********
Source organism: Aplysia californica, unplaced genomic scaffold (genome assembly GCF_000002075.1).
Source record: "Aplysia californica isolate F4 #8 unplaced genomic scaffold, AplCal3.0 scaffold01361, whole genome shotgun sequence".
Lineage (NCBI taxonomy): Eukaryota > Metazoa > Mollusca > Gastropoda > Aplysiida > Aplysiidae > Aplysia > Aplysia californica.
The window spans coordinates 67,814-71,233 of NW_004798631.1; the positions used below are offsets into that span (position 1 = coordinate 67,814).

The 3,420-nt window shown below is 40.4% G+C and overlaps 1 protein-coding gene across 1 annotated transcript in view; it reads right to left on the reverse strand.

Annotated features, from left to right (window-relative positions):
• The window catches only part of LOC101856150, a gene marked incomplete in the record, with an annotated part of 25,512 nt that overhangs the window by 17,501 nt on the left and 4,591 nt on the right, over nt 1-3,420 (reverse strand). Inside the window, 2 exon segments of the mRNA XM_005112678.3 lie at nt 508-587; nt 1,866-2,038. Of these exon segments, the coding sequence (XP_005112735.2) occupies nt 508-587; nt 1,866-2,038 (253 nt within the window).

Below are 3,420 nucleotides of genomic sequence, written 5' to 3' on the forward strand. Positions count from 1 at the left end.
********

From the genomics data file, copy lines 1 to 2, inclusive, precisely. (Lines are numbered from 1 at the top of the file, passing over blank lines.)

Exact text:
Source organism: Aplysia californica, unplaced genomic scaffold (genome assembly GCF_000002075.1).
Source record: "Aplysia californica isolate F4 #8 unplaced genomic scaffold, AplCal3.0 scaffold01361, whole genome shotgun sequence".